On the basis of the outcome test specification 280, the manager agent 250 creates a database watcher 290, according to one embodiment of the invention. The database watcher 290 is configured to analyze data which is subsequently provided for the patient with respect to the at least one check point 282 to monitor progress of the diagnosed disease. In one embodiment, the database watcher 290 is associated with a predefined execution duration and is executed to determine a treatment result on the basis of the analyzed data. The predefined execution duration can be determined automatically on the basis of the diagnosed disease or interactively by the doctor. For instance, in the given example the diagnosed strep throat should be healed in less than one week with the recommended treatment. Thus, the execution duration for a corresponding database watcher can be less than one week, e.g., 4 days. In other words, it can be assumed that the decided treatment is ineffective or not effective enough if no improvement in the patient's condition is detected within 4 days. Accordingly, the database watcher should determine a treatment result at least after the 4 days so that the decided treatment can be changed or adjusted if no improvement is detected.

In one embodiment, the outcome test specification 280 can be updated during the predefined execution duration. For instance, assume that the patient who is treated for strep throat makes an appointment with the doctor for another routine matter, such as a cold. Assume now that the doctor determines at the patient's visit that the patient has a simple cold, which does not require a particular treatment, but that the patient's glucose levels are too low. Accordingly, a check point can be added with respect to subsequent examination of glucose levels to identify problems with the ongoing strep throat treatment.

In one embodiment, the database watcher 290 includes at least one trigger condition 292 on a selected check point of the at least one check point 282 in order to trigger determination of the treatment result. According to one aspect, the treatment result is only determined if the trigger condition is satisfied or if the execution duration of the database watcher 290 is expired. Exemplary trigger conditions include incoming data representing a particular test value or diagnosis, data representing the death of the patient or the complete recovery of the patient, any data indicative of a sudden improvement or decline in the patient's condition or any other appropriate condition.

On the basis of the treatment result, the decided treatment can be evaluated. For instance, in the given example where a check point has been defined for the body temperature, the trigger condition may require that the body temperature exceeds a predetermined critical level, such as 103° F., to trigger determination of the treatment result. Accordingly, if the body temperature exceeds the predetermined critical level after the decided treatment, the database watcher 290 determines the treatment result and notifies the manager agent 250.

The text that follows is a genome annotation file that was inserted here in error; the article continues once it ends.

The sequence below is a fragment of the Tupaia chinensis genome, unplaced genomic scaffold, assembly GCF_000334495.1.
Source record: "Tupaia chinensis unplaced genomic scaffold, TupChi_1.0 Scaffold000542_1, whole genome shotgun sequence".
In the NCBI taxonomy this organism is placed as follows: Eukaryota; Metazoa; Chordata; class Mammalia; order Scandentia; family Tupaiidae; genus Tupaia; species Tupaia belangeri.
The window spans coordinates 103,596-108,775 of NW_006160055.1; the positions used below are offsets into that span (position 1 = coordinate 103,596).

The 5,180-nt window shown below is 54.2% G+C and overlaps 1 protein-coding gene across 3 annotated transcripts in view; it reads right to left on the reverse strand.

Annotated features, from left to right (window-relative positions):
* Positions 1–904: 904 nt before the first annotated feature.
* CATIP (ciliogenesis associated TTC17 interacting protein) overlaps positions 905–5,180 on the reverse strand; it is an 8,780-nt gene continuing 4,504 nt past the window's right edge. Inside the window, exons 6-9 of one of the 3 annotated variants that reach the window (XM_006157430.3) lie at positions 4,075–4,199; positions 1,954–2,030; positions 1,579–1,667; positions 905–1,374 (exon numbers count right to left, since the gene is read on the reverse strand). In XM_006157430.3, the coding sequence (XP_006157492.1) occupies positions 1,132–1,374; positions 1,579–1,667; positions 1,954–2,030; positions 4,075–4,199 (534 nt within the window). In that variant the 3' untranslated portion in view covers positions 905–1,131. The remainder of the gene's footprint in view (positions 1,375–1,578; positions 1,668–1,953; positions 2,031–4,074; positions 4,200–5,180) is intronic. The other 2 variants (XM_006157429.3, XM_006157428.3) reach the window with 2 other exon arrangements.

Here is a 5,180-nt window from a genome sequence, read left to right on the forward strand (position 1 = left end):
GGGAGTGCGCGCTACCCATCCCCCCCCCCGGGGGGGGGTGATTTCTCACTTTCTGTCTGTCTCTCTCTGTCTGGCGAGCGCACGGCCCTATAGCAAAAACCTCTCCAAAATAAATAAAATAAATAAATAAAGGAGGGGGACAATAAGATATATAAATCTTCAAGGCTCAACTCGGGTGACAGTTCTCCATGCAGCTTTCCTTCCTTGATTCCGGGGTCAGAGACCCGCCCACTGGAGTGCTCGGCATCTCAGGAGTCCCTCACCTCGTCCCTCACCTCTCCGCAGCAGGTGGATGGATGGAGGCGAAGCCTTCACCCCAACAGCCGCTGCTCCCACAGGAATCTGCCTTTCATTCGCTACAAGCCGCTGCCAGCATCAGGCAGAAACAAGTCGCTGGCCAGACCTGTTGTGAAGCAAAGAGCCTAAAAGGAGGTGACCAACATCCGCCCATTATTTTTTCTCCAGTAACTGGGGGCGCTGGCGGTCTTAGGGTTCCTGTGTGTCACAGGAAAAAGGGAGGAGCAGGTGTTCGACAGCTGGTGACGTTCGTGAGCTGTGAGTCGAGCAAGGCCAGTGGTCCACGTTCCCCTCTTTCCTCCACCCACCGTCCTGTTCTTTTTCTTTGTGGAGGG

On the basis of the treatment result, the decided treatment can be evaluated. On the basis of the evaluation, feedback with respect to the decided treatment and the recommended treatment can be generated. In one embodiment, the feedback is reported to at least one of the doctor, the expert system 220, a quality control system, or a medical institution. Thus, according to one aspect the impact of the doctor's decision can be preserved for future intelligence building in the expert system 220.

An exemplary method for evaluating treatment decisions is described in more detail below with reference to FIGS. 3-4.

Evaluating Treatment Decisions

Referring now to FIGS. 3A-B, one embodiment of a method 300 for evaluating treatment decisions is illustrated. In one embodiment, at least part of the steps of the method 300 are performed by the expert system 220 of FIG. 2 and/or the intelligence unit 230 of FIG. 2. Furthermore, at least several steps of the method 300 can be performed on the basis of user input received via the user interface 210 of FIG. 2. Method 300 starts at step 310.

At step 320, analysis data for a given patient having a given disease is received. For instance, assume that the given patient complains about strong headaches and impaired vision. For an in-depth analysis of the patient's state of health, the doctor requests a computer tomography of the patient's head. On the basis of the described symptoms and the results of the computer tomography, the doctor creates the symptomatic data for the given patient. The doctor further associates the symptomatic data with personal information of the given patient in order to create a medical record, i.e., the analysis data for the patient.

At step 330, a request for determination of a recommended treatment for the given patient is received. At step 340, the symptomatic data is analyzed and the recommended treatment is determined. As was noted above, determining the recommended treatment may include interactively establishing an initial diagnosis of the patient's disease.